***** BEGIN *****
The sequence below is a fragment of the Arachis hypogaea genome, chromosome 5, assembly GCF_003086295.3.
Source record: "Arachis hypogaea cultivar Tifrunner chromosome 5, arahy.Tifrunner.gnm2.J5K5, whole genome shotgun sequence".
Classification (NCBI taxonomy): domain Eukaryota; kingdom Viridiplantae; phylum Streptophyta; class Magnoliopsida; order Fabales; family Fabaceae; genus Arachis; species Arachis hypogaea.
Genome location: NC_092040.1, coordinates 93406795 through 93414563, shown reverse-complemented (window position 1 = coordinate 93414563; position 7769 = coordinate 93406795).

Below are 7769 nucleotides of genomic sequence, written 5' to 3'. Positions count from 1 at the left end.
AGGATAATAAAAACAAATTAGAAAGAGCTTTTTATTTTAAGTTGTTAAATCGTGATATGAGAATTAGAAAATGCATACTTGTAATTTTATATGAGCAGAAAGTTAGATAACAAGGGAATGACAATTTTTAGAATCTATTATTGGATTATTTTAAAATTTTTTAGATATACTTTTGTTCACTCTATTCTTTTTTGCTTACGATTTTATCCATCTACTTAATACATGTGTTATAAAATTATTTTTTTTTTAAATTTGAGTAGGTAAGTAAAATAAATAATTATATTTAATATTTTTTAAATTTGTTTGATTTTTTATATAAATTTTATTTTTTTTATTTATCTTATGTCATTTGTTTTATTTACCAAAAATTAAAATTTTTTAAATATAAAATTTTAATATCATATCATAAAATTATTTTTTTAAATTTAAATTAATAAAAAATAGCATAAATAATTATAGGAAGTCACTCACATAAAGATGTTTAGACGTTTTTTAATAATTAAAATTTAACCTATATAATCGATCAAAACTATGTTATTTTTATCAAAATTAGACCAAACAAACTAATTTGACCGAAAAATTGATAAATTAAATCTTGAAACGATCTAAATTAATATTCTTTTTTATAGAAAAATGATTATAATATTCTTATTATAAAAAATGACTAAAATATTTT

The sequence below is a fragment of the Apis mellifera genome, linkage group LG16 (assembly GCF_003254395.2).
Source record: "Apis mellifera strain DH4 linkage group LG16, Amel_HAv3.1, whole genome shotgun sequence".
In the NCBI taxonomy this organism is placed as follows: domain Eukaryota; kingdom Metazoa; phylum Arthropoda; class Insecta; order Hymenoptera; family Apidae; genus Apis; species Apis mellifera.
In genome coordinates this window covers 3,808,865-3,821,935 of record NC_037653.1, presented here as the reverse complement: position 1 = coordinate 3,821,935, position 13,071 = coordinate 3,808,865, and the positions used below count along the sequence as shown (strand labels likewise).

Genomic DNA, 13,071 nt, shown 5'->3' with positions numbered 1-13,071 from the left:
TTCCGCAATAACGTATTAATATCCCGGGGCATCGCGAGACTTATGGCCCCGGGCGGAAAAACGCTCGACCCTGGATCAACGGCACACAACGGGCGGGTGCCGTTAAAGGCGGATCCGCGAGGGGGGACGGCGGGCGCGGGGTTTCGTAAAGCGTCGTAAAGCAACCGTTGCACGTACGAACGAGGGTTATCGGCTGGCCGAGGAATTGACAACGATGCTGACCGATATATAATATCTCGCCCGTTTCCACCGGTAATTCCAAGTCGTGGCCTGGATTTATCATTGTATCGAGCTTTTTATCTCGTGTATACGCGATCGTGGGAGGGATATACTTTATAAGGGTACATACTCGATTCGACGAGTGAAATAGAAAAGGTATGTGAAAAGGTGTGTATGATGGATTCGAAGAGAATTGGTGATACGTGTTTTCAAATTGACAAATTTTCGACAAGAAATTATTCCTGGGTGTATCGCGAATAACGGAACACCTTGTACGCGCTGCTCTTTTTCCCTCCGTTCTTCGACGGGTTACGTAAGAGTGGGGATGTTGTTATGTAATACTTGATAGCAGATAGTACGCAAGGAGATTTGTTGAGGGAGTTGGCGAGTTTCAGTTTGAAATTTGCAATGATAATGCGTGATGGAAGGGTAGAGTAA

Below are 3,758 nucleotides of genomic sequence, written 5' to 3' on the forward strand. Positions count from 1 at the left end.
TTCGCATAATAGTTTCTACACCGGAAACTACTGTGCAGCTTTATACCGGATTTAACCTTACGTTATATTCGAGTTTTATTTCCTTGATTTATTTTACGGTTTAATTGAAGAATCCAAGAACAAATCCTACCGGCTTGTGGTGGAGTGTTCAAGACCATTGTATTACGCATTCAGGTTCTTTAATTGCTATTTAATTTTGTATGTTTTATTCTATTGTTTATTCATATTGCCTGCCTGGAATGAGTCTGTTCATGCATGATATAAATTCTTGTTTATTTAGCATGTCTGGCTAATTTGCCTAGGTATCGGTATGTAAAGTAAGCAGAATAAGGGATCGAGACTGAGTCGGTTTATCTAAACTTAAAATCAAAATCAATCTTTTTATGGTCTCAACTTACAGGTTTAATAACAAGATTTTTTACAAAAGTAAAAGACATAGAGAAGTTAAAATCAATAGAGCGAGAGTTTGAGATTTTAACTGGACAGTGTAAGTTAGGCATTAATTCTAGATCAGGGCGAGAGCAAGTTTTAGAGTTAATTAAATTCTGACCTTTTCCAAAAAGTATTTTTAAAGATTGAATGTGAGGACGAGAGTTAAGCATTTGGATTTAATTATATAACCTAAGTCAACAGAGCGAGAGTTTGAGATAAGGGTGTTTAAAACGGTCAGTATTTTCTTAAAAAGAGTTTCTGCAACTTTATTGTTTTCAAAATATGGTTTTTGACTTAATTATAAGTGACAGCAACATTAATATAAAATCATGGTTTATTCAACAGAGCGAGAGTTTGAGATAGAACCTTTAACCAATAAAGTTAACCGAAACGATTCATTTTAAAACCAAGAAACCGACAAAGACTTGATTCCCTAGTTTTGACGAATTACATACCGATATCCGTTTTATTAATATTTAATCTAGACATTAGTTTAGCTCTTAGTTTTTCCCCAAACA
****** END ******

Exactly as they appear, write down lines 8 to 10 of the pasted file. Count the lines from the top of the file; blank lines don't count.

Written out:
Source record: "Apis mellifera strain DH4 linkage group LG16, Amel_HAv3.1, whole genome shotgun sequence".
In the NCBI taxonomy this organism is placed as follows: domain Eukaryota; kingdom Metazoa; phylum Arthropoda; class Insecta; order Hymenoptera; family Apidae; genus Apis; species Apis mellifera.
In genome coordinates this window covers 3,808,865-3,821,935 of record NC_037653.1, presented here as the reverse complement: position 1 = coordinate 3,821,935, position 13,071 = coordinate 3,808,865, and the positions used below count along the sequence as shown (strand labels likewise).